Rachel Consolloy Nugent

National Register and Survey Coordinator

Rachel’s interest in historic buildings began at an early age. She spent the first four years of her life in a farmhouse constructed around 1800. The remainder of her childhood was spent in the house where her father grew up, designed and built by her grandfather. It was here that she intuited the important role buildings play as keepers of the continuum of our shared experiences and history. Buildings, more than any other historic artifacts, tie us to our past.

While pursuing an art history degree at Colgate University, Rachel focused on the history of architecture. The highlight of her undergraduate experience was a side trip she took to Italy. After working for two years with an architecture firm in Boston, Rachel figured out how to turn her love of old buildings into a career. She pursued a Master of Science in historic preservation at Columbia University. After graduating in 2004, Rachel returned to Boston, working for several preservation consultants in the area. The variety of work led to a fascinating tangent in cemetery preservation, conducting surveys and repairing and conserving grave markers. Rachel was thrilled to return to her love of preserving buildings when she moved to Kansas City, where she enjoys the diverse architecture and its differences from that of the East Coast.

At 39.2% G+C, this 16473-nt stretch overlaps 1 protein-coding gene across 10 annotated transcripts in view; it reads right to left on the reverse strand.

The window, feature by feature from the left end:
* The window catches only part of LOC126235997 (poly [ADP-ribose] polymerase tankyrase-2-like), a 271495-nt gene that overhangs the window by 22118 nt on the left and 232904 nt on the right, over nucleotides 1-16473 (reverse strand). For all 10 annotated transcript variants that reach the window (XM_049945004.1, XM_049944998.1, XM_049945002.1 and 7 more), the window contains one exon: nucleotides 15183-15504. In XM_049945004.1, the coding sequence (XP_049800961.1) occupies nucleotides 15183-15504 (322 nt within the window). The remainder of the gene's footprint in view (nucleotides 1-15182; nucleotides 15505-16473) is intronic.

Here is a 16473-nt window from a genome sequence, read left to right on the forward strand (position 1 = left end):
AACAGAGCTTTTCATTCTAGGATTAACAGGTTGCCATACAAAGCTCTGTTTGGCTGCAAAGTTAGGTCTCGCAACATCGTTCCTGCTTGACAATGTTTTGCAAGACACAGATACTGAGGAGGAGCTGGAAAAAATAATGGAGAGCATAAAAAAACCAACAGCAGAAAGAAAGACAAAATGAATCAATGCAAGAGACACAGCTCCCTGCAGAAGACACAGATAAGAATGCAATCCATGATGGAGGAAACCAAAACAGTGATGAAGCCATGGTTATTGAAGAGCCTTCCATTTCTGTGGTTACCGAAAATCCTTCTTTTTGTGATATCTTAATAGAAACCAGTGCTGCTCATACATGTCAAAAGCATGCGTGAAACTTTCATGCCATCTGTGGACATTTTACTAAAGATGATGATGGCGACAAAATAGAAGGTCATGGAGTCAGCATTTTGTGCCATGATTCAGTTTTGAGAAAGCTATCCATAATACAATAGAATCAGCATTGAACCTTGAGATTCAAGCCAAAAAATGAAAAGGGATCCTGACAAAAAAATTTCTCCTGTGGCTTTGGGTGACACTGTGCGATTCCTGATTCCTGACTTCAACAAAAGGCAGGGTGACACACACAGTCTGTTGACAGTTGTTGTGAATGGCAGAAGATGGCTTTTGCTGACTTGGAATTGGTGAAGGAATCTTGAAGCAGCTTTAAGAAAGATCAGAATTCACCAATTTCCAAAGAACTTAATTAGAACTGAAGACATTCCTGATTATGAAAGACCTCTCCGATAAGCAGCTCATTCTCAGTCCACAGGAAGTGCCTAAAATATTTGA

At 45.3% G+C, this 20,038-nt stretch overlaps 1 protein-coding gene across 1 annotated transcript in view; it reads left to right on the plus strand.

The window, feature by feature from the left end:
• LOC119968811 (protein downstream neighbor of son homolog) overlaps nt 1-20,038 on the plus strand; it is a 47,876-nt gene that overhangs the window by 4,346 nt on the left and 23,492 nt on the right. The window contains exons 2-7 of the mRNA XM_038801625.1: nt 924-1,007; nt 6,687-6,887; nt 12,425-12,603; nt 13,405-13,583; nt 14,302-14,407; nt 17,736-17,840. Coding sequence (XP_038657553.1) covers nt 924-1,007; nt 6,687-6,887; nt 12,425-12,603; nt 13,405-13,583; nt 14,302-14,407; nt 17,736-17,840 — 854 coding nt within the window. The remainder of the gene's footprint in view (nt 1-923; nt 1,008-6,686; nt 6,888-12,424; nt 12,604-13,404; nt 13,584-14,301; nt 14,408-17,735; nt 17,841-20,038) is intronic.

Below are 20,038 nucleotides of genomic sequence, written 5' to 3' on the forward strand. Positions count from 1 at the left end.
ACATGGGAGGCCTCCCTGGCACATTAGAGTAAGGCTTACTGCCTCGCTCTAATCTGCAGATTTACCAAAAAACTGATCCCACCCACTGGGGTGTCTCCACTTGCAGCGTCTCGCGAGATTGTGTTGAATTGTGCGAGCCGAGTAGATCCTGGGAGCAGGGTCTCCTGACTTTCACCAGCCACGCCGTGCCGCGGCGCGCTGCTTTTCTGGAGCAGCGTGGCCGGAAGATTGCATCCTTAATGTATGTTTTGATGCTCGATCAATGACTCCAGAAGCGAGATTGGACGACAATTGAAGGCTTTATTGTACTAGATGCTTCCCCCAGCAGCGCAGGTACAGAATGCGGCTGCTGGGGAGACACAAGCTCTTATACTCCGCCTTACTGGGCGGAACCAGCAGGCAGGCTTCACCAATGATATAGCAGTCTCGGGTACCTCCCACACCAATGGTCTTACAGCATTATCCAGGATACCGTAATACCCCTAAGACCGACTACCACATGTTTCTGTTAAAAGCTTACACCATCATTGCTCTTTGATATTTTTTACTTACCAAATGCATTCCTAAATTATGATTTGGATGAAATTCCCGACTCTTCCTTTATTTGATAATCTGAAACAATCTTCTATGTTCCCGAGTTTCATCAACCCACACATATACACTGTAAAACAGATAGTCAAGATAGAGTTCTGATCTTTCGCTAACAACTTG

Favorite historic building

While it is difficult to choose one specific building as a favorite, it is easy to identify a favorite type of space within a building. My favorite spaces are the large, open lobbies and galleries, such as the ones within the Kansas City Public Library, the Power & Light Building and Union Station. These spaces, as soon as you walk into them, make you feel so small with their towering columns and ceilings beyond reach, but they also make you feel so important for occupying such a grand space.

I am a preservationist because…

I love buildings. I love what they can teach us about our past. I also love that they can be reused in completely new and creative ways. Preservation is not about putting a building in a bubble. Maintaining and reusing existing buildings keeps our ties to the past connected and provides a rich foundation for the future.